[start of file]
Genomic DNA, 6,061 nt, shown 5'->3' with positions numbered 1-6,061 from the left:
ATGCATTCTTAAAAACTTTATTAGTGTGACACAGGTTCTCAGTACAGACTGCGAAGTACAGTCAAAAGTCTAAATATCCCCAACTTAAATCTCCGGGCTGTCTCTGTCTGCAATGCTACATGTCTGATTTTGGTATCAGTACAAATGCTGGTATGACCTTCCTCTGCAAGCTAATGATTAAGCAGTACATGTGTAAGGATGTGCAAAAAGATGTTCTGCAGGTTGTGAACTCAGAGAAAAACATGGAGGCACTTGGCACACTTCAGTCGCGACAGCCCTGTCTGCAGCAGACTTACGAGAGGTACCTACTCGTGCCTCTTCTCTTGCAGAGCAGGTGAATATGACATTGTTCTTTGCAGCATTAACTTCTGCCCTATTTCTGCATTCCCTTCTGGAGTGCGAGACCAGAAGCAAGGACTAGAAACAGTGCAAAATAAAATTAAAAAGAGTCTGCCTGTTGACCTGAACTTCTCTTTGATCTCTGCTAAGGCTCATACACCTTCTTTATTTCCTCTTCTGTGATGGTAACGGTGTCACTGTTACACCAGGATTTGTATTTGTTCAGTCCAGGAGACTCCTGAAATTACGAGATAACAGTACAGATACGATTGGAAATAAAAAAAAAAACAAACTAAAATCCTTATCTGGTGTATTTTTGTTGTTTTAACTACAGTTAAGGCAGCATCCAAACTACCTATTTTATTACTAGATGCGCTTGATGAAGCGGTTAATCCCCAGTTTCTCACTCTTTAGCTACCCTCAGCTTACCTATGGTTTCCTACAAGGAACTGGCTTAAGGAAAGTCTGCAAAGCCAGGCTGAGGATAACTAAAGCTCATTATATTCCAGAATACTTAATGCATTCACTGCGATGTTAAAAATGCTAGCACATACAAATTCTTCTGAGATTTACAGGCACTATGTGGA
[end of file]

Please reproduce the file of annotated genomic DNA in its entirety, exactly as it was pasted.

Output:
Genomic DNA, 6,061 nt, shown 5'->3' with positions numbered 1-6,061 from the left:
ATGCATTCTTAAAAACTTTATTAGTGTGACACAGGTTCTCAGTACAGACTGCGAAGTACAGTCAAAAGTCTAAATATCCCCAACTTAAATCTCCGGGCTGTCTCTGTCTGCAATGCTACATGTCTGATTTTGGTATCAGTACAAATGCTGGTATGACCTTCCTCTGCAAGCTAATGATTAAGCAGTACATGTGTAAGGATGTGCAAAAAGATGTTCTGCAGGTTGTGAACTCAGAGAAAAACATGGAGGCACTTGGCACACTTCAGTCGCGACAGCCCTGTCTGCAGCAGACTTACGAGAGGTACCTACTCGTGCCTCTTCTCTTGCAGAGCAGGTGAATATGACATTGTTCTTTGCAGCATTAACTTCTGCCCTATTTCTGCATTCCCTTCTGGAGTGCGAGACCAGAAGCAAGGACTAGAAACAGTGCAAAATAAAATTAAAAAGAGTCTGCCTGTTGACCTGAACTTCTCTTTGATCTCTGCTAAGGCTCATACACCTTCTTTATTTCCTCTTCTGTGATGGTAACGGTGTCACTGTTACACCAGGATTTGTATTTGTTCAGTCCAGGAGACTCCTGAAATTACGAGATAACAGTACAGATACGATTGGAAATAAAAAAAAAAACAAACTAAAATCCTTATCTGGTGTATTTTTGTTGTTTTAACTACAGTTAAGGCAGCATCCAAACTACCTATTTTATTACTAGATGCGCTTGATGAAGCGGTTAATCCCCAGTTTCTCACTCTTTAGCTACCCTCAGCTTACCTATGGTTTCCTACAAGGAACTGGCTTAAGGAAAGTCTGCAAAGCCAGGCTGAGGATAACTAAAGCTCATTATATTCCAGAATACTTAATGCATTCACTGCGATGTTAAAAATGCTAGCACATACAAATTCTTCTGAGATTTACAGGCACTATGTGGA